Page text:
The growth of the Latin American Jewish community is reflected in the Enciclopedia Judaica Castellana (10 vols., Mexico, 1948–51), based largely on the Universal Jewish Encyclopedia but containing original material for Latin America.

Encyclopedias in Israel

The first general encyclopedia in Palestine on a large scale was the Enẓiklopedyah Kelalit (6 vols., 1935–37). It was conceived and planned by Joseph Klausner. A work on a larger scale is the Enẓiklopedyah Kelalit Yizre'el (16 vols., 1950–61). Another popular work is the Enẓiklopedyah Kelalit Massadah (6 vols., 1960–61) with a supplementary volume (1966). The most ambitious Jewish encyclopedia ever attempted is Ha-Enḥiklopedyah ha-Ivrit (Encyclopaedia Hebraica; (1949–1981); first supplementary volume, covering volumes 1–16, 1967; second supplementary volume, 1983), a general, Jewish, and Israel reference work.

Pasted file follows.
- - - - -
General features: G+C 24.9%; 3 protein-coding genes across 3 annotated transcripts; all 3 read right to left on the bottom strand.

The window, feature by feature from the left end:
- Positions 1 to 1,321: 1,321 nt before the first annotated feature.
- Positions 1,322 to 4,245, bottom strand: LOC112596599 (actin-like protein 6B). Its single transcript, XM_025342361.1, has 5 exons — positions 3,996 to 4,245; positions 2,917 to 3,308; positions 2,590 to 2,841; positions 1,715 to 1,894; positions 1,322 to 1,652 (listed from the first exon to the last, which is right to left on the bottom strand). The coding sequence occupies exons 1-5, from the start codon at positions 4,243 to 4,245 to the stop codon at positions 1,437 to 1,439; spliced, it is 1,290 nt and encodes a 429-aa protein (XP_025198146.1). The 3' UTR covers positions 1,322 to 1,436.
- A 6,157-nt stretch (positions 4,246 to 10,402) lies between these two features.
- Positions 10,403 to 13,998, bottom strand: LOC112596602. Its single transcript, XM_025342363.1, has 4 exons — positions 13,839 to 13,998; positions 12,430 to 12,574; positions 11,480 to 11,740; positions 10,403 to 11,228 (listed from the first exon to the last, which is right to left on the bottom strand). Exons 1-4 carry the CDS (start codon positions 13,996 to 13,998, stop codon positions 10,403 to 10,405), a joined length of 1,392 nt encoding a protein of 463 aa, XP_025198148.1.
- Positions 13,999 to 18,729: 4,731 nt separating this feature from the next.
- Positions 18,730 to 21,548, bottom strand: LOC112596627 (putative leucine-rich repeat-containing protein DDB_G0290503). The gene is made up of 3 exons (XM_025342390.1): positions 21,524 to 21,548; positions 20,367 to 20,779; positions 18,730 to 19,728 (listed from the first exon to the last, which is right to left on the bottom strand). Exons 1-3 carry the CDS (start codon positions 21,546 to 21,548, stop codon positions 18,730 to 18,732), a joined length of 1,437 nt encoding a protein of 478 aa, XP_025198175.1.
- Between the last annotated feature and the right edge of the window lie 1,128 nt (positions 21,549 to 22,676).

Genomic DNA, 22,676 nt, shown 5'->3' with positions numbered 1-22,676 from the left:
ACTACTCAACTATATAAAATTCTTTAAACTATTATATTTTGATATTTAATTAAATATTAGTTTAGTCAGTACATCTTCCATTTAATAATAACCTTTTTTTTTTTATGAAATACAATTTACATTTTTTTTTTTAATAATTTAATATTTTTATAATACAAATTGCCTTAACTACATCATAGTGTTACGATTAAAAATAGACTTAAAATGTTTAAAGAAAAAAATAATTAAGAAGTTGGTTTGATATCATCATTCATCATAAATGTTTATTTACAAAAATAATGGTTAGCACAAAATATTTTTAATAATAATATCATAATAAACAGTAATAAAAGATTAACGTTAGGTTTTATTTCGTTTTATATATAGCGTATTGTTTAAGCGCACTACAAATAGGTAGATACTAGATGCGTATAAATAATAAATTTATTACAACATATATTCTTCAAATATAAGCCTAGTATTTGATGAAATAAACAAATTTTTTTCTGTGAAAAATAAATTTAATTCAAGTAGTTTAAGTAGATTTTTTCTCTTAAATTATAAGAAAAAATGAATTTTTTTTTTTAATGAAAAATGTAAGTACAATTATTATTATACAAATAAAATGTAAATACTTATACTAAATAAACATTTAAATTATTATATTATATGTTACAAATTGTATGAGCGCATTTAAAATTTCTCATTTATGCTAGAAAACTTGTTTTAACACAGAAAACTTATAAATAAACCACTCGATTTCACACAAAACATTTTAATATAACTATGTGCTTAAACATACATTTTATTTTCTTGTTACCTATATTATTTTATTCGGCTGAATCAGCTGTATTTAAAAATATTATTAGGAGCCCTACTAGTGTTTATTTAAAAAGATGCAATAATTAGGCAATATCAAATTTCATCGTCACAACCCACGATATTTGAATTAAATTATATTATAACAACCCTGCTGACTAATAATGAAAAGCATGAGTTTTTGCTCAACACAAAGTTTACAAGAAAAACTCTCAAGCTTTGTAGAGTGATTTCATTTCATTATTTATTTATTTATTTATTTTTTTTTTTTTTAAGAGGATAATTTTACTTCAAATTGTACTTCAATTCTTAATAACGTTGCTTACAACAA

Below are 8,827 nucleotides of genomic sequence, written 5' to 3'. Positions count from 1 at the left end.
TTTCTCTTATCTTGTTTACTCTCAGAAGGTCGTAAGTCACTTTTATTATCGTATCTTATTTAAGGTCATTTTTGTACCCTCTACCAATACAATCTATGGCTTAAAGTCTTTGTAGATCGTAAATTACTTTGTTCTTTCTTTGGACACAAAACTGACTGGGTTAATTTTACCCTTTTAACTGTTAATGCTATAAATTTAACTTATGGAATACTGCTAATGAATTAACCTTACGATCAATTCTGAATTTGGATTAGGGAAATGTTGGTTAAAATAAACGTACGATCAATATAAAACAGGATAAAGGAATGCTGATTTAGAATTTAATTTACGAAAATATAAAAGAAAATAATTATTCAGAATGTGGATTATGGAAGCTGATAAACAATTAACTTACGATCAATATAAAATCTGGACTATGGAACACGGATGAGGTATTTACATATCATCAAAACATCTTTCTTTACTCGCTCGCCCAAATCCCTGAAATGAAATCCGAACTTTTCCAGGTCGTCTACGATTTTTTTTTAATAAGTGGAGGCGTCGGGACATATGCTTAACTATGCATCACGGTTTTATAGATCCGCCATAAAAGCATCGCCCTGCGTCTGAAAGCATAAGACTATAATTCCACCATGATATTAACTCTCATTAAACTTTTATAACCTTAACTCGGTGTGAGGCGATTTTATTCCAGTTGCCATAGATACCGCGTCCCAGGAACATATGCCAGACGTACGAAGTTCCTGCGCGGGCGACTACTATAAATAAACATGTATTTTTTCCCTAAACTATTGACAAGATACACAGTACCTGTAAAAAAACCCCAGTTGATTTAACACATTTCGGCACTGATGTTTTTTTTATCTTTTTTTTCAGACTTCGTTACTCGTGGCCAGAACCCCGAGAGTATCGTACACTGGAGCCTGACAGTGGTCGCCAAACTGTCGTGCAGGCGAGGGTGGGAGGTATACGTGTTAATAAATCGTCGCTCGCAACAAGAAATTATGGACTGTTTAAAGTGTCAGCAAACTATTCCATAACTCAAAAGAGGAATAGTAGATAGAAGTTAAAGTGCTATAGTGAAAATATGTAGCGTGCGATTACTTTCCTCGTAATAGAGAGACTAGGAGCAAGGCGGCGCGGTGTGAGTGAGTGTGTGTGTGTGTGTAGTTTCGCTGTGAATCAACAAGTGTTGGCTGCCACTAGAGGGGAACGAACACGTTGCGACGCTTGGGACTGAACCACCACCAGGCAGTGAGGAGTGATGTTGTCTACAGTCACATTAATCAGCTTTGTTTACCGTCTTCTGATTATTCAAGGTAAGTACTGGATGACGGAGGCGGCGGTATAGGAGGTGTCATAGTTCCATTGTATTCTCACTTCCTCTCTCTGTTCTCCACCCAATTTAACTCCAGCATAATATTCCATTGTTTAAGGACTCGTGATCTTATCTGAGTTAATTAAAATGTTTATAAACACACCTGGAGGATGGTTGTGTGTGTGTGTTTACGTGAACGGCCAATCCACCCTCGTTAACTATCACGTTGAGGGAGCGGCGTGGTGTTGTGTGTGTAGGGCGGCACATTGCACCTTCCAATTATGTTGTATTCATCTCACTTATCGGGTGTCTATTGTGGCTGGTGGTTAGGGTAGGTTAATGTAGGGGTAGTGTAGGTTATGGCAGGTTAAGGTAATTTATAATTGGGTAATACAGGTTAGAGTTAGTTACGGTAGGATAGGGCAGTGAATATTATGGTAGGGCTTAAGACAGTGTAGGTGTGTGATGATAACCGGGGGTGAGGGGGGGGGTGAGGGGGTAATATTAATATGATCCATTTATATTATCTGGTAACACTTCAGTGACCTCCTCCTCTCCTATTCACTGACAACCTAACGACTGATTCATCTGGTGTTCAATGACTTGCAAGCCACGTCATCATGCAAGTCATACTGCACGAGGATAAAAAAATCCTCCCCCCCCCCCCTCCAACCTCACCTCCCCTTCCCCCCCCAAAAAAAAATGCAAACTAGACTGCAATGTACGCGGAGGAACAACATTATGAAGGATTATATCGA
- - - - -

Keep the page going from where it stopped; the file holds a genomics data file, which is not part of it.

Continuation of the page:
The special needs of Israel require, in addition to general and Jewish encyclopedias, specialized ones devoted to such fields as the social sciences, agriculture, and education, as well as Bible and Talmud. The young State of Israel has already met the need to a considerable extent.

Jews and Judaism in General Encyclopedias

Until the 19th century the treatment of Jews and Judaism in encyclopedias as well as in all other reference works was determined by the Christian point of view. Primary attention was paid to the biblical period as a background to Christianity, but very little interest was shown in the period that followed.